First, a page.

On God and The Wind-Up Bird Chronicle
In response to this blog post that called Haruki Murakami's The Wind-Up Bird Chronicle overrated, I wrote the following: Trying to convince someone of the merits of a book they didn’t like is like trying to convince someone to like ballet or to believe in God.
I believe in God but don’t believe in trying to make you believe. (I’m not so big on ballet, in case you were curious.)
For what it’s worth, I think Wind-Up is a wonderful book, it was Murakami’s first time getting beyond his usual whimsical tales (Norwegian Wood the notable exception, in that it had more melancholy than whimsy ) and delving into something much deeper, exhibiting, for the first time, his ability to truly take on responsibility as an artist. In other words, this book is really saying something.
But what is it saying? That’s the tricky part.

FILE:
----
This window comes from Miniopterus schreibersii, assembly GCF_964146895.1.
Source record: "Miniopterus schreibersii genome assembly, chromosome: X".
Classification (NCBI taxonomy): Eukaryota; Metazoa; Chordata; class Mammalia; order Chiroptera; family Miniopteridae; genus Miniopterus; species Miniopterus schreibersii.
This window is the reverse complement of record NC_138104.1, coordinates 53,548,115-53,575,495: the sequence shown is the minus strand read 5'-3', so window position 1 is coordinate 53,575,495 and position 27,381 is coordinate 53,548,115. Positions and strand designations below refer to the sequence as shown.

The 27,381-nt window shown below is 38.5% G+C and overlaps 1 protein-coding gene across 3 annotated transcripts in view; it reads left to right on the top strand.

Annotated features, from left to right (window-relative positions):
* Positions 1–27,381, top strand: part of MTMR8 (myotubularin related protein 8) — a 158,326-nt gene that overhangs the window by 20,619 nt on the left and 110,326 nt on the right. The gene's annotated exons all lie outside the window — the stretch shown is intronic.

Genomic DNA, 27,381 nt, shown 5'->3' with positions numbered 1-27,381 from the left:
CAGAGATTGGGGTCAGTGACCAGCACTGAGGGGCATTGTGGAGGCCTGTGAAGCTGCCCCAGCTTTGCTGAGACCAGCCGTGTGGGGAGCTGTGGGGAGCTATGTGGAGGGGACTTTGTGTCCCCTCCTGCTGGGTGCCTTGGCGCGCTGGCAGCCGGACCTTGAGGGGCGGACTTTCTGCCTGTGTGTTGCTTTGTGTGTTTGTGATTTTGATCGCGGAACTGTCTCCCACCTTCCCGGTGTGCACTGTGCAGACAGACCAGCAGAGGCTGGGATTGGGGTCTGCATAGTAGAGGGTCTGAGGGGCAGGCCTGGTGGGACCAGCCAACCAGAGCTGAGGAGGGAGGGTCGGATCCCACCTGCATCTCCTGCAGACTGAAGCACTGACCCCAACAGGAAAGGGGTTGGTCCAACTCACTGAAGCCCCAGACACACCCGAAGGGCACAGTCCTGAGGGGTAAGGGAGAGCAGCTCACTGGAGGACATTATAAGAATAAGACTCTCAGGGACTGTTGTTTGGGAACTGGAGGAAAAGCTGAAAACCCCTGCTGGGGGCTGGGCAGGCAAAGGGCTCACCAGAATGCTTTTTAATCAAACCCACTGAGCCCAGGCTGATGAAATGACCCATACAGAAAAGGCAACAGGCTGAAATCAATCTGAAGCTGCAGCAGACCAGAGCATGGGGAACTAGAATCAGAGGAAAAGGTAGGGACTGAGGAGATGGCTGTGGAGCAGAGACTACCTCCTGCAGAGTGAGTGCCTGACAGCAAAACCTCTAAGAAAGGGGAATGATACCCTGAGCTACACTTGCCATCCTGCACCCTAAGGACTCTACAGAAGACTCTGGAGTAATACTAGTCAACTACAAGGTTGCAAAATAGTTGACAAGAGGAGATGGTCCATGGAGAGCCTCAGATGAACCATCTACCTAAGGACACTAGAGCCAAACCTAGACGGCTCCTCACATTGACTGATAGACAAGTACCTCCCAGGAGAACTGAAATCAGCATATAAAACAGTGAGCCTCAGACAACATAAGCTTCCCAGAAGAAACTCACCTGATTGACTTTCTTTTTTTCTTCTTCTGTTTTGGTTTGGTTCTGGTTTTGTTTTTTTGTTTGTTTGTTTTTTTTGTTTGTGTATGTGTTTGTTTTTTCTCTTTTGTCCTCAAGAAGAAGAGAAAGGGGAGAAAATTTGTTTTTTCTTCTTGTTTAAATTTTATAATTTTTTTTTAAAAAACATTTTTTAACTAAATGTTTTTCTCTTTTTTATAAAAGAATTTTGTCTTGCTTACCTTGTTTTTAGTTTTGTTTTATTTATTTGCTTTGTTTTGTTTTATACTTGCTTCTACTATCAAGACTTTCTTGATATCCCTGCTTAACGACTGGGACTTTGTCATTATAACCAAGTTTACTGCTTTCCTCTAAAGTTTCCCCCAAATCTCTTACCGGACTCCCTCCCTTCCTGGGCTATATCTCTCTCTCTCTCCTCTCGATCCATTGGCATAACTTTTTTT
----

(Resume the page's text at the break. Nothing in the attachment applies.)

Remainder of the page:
What I would hate to read is that undergraduate second year essay on the merits of The Wind-Up Bird Chronicle. This essay exists, I’m sure. But I wouldn’t like it. And I’m not here to attempt it.
I find Faulkner difficult. I don’t love Dickens. I I did not enjoy Infinite Jest and have yet to fall in love with the work of Zadie Smith. I know, however, that all these novelists have no small measure of merit. But just as that really nice person you work with and really do actually like but never somehow end up hanging out with outside of the office is a part of your reality, sometimes, even when we think we should, we just don’t connect with some people. Or certain books.